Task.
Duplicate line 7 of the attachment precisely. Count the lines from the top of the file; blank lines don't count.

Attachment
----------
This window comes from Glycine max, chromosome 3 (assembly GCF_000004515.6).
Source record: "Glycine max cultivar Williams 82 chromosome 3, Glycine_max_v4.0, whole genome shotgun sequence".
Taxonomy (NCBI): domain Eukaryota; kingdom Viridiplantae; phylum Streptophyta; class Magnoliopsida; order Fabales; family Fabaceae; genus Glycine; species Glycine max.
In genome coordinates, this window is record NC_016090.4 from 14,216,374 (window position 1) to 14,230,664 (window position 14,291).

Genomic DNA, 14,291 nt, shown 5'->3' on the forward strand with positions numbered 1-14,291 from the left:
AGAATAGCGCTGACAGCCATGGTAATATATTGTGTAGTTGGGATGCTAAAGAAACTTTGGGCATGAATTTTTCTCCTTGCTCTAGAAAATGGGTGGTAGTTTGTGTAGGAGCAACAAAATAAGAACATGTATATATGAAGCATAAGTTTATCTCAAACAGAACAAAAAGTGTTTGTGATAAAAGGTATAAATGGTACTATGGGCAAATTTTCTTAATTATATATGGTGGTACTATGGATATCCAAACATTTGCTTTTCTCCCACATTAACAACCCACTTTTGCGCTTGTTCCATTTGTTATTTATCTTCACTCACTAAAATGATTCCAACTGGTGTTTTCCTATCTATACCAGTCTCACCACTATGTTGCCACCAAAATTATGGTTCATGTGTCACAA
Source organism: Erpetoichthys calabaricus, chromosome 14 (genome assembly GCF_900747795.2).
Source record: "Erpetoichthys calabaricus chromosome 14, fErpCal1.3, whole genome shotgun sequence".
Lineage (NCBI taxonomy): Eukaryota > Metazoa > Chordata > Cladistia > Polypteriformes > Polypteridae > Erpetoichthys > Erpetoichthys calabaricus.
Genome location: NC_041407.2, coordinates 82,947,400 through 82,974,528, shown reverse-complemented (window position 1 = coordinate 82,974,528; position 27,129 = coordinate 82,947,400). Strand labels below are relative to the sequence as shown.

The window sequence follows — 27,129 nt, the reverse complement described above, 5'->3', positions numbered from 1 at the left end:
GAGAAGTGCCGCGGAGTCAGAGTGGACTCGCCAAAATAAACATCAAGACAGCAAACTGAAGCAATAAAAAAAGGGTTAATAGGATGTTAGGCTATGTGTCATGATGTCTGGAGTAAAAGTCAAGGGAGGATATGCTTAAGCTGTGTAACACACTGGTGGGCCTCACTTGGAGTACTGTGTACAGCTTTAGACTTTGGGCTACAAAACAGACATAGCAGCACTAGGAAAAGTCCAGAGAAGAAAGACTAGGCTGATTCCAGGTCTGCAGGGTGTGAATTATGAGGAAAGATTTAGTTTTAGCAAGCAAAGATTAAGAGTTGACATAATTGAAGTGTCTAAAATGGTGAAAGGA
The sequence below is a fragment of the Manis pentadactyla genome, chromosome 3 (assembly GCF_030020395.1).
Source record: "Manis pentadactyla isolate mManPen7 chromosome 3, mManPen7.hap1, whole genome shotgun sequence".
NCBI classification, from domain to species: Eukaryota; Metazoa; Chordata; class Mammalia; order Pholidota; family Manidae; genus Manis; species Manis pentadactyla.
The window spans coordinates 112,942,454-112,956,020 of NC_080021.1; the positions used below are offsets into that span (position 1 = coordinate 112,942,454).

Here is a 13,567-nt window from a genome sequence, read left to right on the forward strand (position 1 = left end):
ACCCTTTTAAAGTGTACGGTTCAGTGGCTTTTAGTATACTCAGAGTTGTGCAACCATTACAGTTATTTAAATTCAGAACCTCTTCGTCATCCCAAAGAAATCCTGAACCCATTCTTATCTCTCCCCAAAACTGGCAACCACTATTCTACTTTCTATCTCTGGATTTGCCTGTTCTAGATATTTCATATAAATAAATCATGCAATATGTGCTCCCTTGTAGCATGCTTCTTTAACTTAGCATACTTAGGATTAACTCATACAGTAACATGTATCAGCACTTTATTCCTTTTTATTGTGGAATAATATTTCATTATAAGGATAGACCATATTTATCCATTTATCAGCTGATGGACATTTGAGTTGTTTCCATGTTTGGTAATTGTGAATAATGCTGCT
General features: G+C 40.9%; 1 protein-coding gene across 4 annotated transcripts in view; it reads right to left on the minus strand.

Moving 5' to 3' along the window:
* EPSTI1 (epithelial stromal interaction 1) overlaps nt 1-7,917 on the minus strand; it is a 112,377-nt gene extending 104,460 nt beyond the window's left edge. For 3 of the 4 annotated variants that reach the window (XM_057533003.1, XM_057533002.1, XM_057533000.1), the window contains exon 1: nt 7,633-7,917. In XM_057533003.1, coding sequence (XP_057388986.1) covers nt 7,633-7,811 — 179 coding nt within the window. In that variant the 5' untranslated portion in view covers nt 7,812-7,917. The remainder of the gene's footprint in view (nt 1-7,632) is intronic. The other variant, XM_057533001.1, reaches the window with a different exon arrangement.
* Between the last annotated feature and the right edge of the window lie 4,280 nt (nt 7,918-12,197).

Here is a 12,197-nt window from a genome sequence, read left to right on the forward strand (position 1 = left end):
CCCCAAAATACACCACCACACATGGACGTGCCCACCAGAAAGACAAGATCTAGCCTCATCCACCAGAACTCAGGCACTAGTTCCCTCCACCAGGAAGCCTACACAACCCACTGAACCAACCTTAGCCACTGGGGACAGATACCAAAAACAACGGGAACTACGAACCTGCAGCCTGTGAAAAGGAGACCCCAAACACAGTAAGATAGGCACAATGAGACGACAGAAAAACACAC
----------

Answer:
Source organism: Erpetoichthys calabaricus, chromosome 14 (genome assembly GCF_900747795.2).